Air Force One landed just before 1 p.m. Obama was greeted by San Francisco Mayor Ed Lee. Lt. Gov. Gavin Newsom, and California Attorney Gen. Kamala Harris.
After leaving SFO, the president took an unannounced detour into San Francisco's Chinatown where hundreds of people out and about at lunch time lined the streets to get a glimpse of his motorcade. He delighted staff and customers with a surprise visit to Great Eastern Restaurant in Chinatown, making it his first stop when he got into the city.
The staff said they were told the president was coming in for takeout just moments before he arrived. A relaxed and patient Obama rolled up his shirtsleeves and worked the room. He greeted restaurant guests in Chinese, held babies, shook hands, posed for photos, then ordered some dim sum to go. "We just went for a dim sum collection. This is kind of a mid-afternoon snack. Didn't want to have the whole full seven-courser because I've got like five events going on," he said. He paid for the order himself in cash and left a nice tip. He left with two bags of food and even shared half with the press corps.
Obama had a roundtable discussion Thursday afternoon with a small group of people. The price tag to participate was $35,800. He was slated to have a private dinner around 7 p.m. with 70 supporters at the home of novelist Robert Mailer Anderson and then attend a fundraising performance at the Masonic auditorium with 2,500 people, each of them spending about $100 to help raise around $700,000. All in all, he is expected to leave the Bay Area with somewhere north of $3 million.
The fundraiser at the Nob Hill Masonic Center was Obama's forth one of the day. He appeared before the adoring crowd who paid at least $100 each and gave a 25-minute speech in which he pointed out a lot has been accomplished in the three years since he's been in office. Some of those things are: health care has been overhauled, gays can now openly serve in the military, and the world's most wanted terrorist is dead. "We refocused our efforts on the terrorists who actually attacked us on 9/11 and thanks to the brave men and women in uniform, Al Qaida is weaker than it has ever been and Bin Laden isn't around anymore. That's what change is," Obama said.
Many traveled from all over the Bay Area and beyond to attend the Masonic Center fundraiser. "I think he's done a lot for our country and I'm excited to be a part of it even if it is in San Francisco in $100 seats from far away," Tammy Daniels said. "I just want to be a part of it."
Outside, Obama had his share of critics. Protesters representing a variety of interests lined up along California Street, across from the Masonic Center. "I'm really disappointed in his cabinet appointments. I'm disappointed in our whole political system and how it's ruled by money and I'm tired of voting for the lesser of two evils," protester Rachel Atchison said. None of the criticism seemed to phase the President, he was heckled twice by activists who bought a ticket to get in.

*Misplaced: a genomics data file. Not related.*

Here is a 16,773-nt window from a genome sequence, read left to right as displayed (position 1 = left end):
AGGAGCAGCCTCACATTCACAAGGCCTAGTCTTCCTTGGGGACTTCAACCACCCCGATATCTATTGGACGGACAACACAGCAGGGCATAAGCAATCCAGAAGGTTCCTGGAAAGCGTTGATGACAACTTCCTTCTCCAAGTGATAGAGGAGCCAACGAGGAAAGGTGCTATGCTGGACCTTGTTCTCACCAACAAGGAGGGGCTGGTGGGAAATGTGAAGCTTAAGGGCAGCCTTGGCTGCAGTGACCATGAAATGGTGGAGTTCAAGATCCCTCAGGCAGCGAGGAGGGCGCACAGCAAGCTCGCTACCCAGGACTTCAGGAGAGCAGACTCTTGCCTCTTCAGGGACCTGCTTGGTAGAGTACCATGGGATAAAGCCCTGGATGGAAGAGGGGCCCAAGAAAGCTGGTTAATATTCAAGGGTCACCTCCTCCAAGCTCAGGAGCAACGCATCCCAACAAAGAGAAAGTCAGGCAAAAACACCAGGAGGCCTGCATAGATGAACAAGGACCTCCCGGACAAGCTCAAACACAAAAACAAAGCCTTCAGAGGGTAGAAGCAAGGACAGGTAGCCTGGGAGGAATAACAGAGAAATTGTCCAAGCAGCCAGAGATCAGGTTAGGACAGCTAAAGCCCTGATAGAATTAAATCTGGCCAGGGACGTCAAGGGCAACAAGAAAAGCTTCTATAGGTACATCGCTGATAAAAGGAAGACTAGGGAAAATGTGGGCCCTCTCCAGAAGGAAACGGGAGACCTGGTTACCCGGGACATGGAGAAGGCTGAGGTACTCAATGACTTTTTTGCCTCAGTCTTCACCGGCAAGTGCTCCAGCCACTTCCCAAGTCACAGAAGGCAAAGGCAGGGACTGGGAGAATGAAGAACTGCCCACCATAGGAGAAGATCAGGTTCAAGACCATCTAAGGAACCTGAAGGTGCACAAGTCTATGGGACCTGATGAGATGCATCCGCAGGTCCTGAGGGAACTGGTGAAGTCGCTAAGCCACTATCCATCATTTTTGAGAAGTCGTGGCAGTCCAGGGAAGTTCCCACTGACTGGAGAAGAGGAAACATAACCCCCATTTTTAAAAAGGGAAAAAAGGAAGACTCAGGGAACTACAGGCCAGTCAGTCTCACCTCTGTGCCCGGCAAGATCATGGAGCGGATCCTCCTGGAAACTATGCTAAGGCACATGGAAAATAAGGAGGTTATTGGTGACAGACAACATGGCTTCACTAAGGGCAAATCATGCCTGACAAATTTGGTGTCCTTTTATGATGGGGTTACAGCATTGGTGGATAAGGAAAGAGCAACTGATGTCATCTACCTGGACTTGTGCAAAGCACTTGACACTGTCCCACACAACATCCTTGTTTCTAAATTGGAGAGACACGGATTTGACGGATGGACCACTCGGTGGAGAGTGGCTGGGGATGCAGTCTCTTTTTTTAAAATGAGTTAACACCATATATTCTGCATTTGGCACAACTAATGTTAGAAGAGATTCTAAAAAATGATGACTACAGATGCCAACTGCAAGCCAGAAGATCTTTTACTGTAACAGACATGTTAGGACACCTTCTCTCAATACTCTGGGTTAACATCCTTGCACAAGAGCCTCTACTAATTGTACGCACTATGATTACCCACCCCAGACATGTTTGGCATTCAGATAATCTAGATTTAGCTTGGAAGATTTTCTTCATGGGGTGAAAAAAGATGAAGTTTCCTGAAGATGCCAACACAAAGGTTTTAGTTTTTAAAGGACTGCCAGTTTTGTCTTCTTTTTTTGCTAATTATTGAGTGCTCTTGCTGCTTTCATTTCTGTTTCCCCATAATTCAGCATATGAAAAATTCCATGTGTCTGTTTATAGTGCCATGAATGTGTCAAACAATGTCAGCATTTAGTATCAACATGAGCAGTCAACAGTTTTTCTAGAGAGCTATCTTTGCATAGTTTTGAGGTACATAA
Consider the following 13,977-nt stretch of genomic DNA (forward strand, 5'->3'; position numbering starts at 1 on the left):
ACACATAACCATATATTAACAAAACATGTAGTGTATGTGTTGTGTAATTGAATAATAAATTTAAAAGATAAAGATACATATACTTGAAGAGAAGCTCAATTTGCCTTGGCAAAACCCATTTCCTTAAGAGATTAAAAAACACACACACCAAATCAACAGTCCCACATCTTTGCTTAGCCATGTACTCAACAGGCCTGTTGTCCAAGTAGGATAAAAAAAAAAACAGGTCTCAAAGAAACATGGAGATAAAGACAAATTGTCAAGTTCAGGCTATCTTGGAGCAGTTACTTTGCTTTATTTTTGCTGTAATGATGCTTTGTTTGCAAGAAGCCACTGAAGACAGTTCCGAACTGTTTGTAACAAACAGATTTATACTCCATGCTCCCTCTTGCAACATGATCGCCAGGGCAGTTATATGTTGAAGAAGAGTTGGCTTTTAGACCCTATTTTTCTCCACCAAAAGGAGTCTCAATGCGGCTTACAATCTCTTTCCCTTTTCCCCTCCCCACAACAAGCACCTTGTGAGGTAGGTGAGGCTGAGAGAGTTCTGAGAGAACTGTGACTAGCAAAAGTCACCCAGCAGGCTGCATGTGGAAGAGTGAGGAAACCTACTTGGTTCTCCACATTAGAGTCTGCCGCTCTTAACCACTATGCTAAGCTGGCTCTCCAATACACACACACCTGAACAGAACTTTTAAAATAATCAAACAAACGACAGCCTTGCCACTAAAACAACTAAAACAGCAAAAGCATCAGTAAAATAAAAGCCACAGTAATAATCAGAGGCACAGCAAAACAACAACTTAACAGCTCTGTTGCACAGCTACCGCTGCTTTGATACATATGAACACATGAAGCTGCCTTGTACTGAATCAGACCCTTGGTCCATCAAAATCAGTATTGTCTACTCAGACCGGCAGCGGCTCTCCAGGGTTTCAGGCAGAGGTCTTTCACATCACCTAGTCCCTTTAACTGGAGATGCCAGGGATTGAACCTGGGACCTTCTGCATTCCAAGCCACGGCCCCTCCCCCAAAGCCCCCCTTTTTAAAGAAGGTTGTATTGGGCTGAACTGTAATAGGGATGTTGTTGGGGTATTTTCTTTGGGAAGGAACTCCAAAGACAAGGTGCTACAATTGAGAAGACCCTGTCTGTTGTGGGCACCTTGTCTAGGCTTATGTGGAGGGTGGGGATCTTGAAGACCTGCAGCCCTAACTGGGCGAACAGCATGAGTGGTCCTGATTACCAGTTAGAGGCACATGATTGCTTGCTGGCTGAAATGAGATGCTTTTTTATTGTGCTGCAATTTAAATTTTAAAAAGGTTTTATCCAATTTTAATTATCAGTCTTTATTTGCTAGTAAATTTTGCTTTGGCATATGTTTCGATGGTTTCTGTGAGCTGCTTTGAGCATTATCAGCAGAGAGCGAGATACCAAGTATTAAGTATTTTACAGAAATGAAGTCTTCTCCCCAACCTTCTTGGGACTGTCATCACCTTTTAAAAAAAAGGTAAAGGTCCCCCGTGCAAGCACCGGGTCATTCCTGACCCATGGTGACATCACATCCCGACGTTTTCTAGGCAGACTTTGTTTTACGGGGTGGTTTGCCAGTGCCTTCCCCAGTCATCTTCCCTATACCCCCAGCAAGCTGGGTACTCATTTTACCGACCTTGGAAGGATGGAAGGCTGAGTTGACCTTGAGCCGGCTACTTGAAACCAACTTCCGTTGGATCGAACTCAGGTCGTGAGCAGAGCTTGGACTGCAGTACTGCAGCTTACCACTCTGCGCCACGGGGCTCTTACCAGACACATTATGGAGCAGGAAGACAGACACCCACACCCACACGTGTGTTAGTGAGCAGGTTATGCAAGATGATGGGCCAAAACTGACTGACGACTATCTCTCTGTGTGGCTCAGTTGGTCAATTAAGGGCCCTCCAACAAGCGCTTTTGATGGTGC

Occupy protesters say President Obama is not tough enough on financial institutions, religious protesters say they are disappointed with his health care policies, and Tea Party protesters say they are against Mr. Obama on taxes. "I'm really disillusioned with him. I feel like a real sucker for buying into the hope-change message that he doled out in 2008 and I'm exasperated, and I've got no other way to show it than to stand out here with my sign," Rachel Atchison told ABC7.
In the 2008 Democratic primary, the Obama campaign outraised Hillary Clinton's big money donors and the talk then was all about small money pouring in. "They did an exceptionally good job of creating the perception," says Chris Lehane, Democratic campaign strategist and former advisor to President Clinton. "The reality is, if you actually go back and look at just the pure raw percentages, their big money and what fueled that campaign was coming in $500, $1,000, $2,000 donations, than the max out on the Democratic Party side."
That was big money in 2008, but the Supreme Court's decision on campaign financing since then has blown the lid off. Now, big money to outside groups, so-called Super PACs, has no limit and ABC7 political analyst Bruce Cain says that is going to impact the tone of the campaign. "I think the tone of the campaign is shaping up to be potentially very negative and I think the reason is that the outside groups are going to play a much more important role in this presidential race than they did in 2008," he said.
And, what we have seen in the Republican primary is that those Super PAC groups have had no inhibitions about going negative. "The gloves come off on these campaign ads that are run by the Super PACs. They're much more hard-hitting. They take risks that a normal candidate would not take," Cain said.
The most heartwarming part of the president's Bay Area visit, so far, may have been when he walked toward 44-year-old Jodi Fisher. She is battling an inoperable recurring cancer. Meeting Obama was on her bucket list. Fisher is from the San Luis Obispo area. Local media found out about her wish and so did the White House.
She got a call to meet the president at SFO. "I couldn't believe he knew my name. That was pretty exciting," she said. "And he shook my hand and he said he was sending well wishes.
The president will leave for Washington state on Friday morning.
ABC7's Lyanne Melendez, Mark Matthews, Lillian Kim, and Heather Ishimaru contributed to this story.